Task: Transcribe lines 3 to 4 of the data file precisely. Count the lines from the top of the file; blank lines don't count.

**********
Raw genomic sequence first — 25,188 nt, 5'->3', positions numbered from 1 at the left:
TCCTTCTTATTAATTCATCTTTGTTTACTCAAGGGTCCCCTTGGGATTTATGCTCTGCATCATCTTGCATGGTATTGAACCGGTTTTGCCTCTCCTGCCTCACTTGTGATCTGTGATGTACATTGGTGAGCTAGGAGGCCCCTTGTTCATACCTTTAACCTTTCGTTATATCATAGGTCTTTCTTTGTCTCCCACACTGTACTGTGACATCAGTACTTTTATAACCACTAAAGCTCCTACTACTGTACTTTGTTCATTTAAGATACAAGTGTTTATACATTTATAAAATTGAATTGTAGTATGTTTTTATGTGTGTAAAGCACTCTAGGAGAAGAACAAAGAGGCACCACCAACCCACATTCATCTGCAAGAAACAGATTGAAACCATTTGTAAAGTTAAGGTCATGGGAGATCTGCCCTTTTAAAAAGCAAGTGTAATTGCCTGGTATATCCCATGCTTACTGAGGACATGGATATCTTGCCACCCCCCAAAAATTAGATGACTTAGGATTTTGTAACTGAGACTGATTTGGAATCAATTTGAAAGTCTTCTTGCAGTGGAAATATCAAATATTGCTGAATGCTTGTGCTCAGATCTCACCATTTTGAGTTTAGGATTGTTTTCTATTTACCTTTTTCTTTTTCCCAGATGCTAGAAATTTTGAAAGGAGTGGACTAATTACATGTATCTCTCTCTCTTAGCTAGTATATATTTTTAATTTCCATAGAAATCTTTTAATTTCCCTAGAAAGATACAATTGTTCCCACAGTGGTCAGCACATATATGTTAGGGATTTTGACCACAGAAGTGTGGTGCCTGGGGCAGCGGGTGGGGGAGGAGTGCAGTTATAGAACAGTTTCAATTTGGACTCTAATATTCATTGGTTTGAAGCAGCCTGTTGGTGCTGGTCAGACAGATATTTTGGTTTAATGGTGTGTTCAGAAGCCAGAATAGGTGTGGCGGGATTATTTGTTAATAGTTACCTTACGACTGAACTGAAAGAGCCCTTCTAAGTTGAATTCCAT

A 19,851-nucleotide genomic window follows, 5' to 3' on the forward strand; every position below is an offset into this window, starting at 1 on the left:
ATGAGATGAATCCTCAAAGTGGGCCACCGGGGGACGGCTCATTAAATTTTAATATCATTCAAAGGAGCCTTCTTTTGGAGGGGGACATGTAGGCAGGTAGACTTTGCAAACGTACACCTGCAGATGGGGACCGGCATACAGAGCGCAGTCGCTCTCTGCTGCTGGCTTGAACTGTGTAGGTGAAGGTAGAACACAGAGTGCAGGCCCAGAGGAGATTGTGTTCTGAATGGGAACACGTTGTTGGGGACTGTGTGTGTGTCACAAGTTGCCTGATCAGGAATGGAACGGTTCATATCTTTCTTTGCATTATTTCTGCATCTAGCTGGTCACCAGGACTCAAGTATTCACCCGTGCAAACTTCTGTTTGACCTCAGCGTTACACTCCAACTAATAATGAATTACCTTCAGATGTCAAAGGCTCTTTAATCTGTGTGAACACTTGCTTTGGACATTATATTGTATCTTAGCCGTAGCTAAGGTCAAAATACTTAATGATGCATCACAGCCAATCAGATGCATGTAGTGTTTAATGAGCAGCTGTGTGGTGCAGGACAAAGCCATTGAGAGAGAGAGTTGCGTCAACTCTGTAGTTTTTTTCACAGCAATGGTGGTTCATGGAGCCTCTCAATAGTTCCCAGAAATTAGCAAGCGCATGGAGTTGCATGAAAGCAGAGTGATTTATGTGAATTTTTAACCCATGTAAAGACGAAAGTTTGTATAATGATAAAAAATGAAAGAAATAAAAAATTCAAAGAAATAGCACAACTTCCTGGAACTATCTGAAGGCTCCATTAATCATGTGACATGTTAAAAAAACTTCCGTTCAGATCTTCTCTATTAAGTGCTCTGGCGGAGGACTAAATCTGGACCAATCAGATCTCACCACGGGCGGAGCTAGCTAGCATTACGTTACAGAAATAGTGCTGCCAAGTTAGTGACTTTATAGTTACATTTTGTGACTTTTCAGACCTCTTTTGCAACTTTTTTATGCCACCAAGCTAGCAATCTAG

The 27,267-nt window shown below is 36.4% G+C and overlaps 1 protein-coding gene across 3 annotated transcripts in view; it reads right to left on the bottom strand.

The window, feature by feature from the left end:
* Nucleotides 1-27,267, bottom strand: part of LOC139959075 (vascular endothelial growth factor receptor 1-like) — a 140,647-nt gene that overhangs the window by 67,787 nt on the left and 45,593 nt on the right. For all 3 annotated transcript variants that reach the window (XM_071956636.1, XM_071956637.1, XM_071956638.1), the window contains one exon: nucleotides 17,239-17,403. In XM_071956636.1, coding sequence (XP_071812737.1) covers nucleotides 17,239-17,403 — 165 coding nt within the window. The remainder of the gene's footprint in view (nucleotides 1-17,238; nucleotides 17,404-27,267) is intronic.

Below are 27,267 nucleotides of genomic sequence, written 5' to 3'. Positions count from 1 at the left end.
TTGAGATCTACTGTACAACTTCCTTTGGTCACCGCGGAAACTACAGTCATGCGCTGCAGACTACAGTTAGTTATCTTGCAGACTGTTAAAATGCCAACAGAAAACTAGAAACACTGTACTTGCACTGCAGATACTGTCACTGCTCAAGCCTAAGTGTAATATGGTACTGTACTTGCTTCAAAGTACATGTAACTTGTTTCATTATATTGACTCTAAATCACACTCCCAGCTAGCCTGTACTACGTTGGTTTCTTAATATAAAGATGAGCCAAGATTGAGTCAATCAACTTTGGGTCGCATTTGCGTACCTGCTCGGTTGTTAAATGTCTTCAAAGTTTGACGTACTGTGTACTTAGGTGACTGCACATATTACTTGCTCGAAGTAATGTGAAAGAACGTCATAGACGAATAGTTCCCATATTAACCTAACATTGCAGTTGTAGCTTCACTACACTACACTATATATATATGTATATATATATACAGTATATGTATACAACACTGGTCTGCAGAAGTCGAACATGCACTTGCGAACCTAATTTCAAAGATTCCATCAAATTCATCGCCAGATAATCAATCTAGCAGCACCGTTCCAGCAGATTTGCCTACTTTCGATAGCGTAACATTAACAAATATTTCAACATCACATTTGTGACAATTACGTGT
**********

A 19,851-nucleotide genomic window follows, 5' to 3' on the forward strand; every position below is an offset into this window, starting at 1 on the left:
ATGAGATGAATCCTCAAAGTGGGCCACCGGGGGACGGCTCATTAAATTTTAATATCATTCAAAGGAGCCTTCTTTTGGAGGGGGACATGTAGGCAGGTAGACTTTGCAAACGTACACCTGCAGATGGGGACCGGCATACAGAGCGCAGTCGCTCTCTGCTGCTGGCTTGAACTGTGTAGGTGAAGGTAGAACACAGAGTGCAGGCCCAGAGGAGATTGTGTTCTGAATGGGAACACGTTGTTGGGGACTGTGTGTGTGTCACAAGTTGCCTGATCAGGAATGGAACGGTTCATATCTTTCTTTGCATTATTTCTGCATCTAGCTGGTCACCAGGACTCAAGTATTCACCCGTGCAAACTTCTGTTTGACCTCAGCGTTACACTCCAACTAATAATGAATTACCTTCAGATGTCAAAGGCTCTTTAATCTGTGTGAACACTTGCTTTGGACATTATATTGTATCTTAGCCGTAGCTAAGGTCAAAATACTTAATGATGCATCACAGCCAATCAGATGCATGTAGTGTTTAATGAGCAGCTGTGTGGTGCAGGACAAAGCCATTGAGAGAGAGAGTTGCGTCAACTCTGTAGTTTTTTTCACAGCAATGGTGGTTCATGGAGCCTCTCAATAGTTCCCAGAAATTAGCAAGCGCATGGAGTTGCATGAAAGCAGAGTGATTTATGTGAATTTTTAACCCATGTAAAGACGAAAGTTTGTATAATGATAAAAAATGAAAGAAATAAAAAATTCAAAGAAATAGCACAACTTCCTGGAACTATCTGAAGGCTCCATTAATCATGTGACATGTTAAAAAAACTTCCGTTCAGATCTTCTCTATTAAGTGCTCTGGCGGAGGACTAAATCTGGACCAATCAGATCTCACCACGGGCGGAGCTAGCTAGCATTACGTTACAGAAATAGTGCTGCCAAGTTAGTGACTTTATAGTTACATTTTGTGACTTTTCAGACCTCTTTTGCAACTTTTTTATGCCACCAAGCTAGCAATCTAG